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By Miriam Raftery

August 19, 2015 (El Cajon)—About 250 to 300 Iraqis from multiple religions and beliefs united in a demonstration in El Cajon on Saturday, standing in solidarity with people across Iraq who have taken to the streets to demand governmental reforms.  Mass protests in Iraq followed a cut-off of electricity amid sweltering heat.

In El Cajon, demonstrators at the rally organized by the Iraqi Democratic Current chanted the same phrases as in Iraq, calling for a return to secularism and an end to corruption. “Where did you get the wealth?” a sign carried by one local woman read.

Camilia Sadik, a linguist who formerly worked in Iraq, gave a one-sentence speech: “My religion is Iraq, my sect is Iraq, and my nationality is Iraq.”  She told  East County Magazine, “The reason I said that was to bring the feeling of unity among all Iraqis.”

The protests in Iraq have made an impact.  On Sunday, the Associated Press reported that Iraqi Prime Minister Haider al-Abadi cut 11 cabinet members—a third of his entire cabinet in response to the mass protests.  His office says it will eliminate four ministries including human rights and women’s affairs, consolidating others. 

Those moves come after the Parliament last week eliminated the nation’s three vice presidencies and three deputy prime ministers.  The structure was set up after the U.S.-led invasion of Iraq back in 2003 which ousted dictator Saddam Hussein and was meant to balance representation of Shiites, Sunnis and Kurds.

Iraq’s Supreme Judicial Council has announced it will hold a special session Monday to review the proposed reforms, AP reports.

In El Cajon, a man named Kusay spoke, stating he believes al-Abadi is heading in the right direction because he began with reforming the judicial branch, without which nothing else can be achieved. He also criticized the American media for not covering Iraq’s major news, stating, “Shame on you, American media.”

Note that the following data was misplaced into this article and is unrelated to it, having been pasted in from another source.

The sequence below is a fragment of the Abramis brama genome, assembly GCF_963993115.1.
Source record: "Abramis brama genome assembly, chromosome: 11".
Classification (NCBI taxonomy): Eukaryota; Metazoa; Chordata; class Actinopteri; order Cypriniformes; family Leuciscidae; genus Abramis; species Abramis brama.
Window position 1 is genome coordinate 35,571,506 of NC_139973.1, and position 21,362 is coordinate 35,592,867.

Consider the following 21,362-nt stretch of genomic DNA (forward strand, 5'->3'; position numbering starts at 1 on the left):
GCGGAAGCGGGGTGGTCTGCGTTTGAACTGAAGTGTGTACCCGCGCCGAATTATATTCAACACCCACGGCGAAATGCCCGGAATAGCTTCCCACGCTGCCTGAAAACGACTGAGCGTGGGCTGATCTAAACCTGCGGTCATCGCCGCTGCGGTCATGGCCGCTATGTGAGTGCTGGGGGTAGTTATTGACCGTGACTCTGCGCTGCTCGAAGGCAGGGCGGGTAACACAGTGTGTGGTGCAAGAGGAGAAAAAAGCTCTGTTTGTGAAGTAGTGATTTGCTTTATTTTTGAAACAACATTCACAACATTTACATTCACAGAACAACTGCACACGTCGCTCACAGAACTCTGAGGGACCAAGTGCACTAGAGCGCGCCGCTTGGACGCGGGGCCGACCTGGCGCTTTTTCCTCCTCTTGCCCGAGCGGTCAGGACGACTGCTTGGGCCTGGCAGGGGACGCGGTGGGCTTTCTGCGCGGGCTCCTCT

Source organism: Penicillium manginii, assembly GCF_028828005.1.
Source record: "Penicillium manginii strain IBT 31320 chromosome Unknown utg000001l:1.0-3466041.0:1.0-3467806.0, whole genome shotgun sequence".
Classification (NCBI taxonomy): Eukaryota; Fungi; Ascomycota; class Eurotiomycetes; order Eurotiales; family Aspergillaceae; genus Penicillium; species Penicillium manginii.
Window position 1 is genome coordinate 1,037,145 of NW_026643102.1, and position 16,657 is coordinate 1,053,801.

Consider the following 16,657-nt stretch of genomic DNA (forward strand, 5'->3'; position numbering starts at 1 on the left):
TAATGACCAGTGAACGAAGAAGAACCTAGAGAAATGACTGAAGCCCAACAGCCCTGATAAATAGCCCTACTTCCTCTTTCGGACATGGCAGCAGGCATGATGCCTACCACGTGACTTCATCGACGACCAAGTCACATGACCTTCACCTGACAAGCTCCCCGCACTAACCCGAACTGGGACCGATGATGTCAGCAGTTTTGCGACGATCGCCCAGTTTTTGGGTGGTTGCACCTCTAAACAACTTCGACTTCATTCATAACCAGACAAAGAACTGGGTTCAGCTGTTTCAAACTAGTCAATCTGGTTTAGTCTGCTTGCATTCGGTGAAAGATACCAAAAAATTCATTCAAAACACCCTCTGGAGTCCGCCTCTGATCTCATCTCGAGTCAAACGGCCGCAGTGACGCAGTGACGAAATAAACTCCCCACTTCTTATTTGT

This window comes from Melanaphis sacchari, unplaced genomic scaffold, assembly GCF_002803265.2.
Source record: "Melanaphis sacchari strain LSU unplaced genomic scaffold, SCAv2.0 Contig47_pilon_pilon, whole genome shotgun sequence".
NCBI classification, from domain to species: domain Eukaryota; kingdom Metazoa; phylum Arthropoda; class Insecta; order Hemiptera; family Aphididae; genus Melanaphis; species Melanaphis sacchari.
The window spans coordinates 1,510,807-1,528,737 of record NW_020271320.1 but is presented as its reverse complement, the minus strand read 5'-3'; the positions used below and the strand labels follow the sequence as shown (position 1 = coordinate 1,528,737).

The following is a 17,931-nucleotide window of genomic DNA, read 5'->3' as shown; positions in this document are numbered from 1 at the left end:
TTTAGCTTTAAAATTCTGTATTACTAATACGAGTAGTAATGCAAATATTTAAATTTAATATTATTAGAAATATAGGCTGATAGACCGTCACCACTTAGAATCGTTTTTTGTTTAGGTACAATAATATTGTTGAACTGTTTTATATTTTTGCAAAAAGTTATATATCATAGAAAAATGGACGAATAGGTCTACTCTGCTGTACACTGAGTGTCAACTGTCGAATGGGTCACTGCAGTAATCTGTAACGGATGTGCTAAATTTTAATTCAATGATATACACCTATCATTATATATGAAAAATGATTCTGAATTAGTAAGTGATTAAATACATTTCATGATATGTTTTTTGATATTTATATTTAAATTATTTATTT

The positions slashed by al-Abadi include former Prime Minister NuriKamal al- Maliki, who is implicated in a report by the Parlimentary Committee for Security and Defense. The report blames Maliki and other officials for the fall of Mosul to the Islamic State, or ISIL, CNN reports.  Al-Abadi also announced approval of military tribunals for officers accused of abandoning their posts and weapons, allowing Ramadi to fall to ISIL.

Sadik believes the Bush-Cheney administration deserves much of the blame for the collapse of Iraq over a decade ago and the conditions that gave rise to ISIL.. She contends the first Iraq war was started to make money for private contractors including one with ties to Vice President Dick Cheney, a company in which Sadik says she saw grossly inflated profits and corruption.  While she praises American soldiers who today are working with Iraqi forces to help defeat ISIS, she fears that history may repeat itself as she hears the hawkish statements made by some conservatives today.  She carried a sign in the rally which read: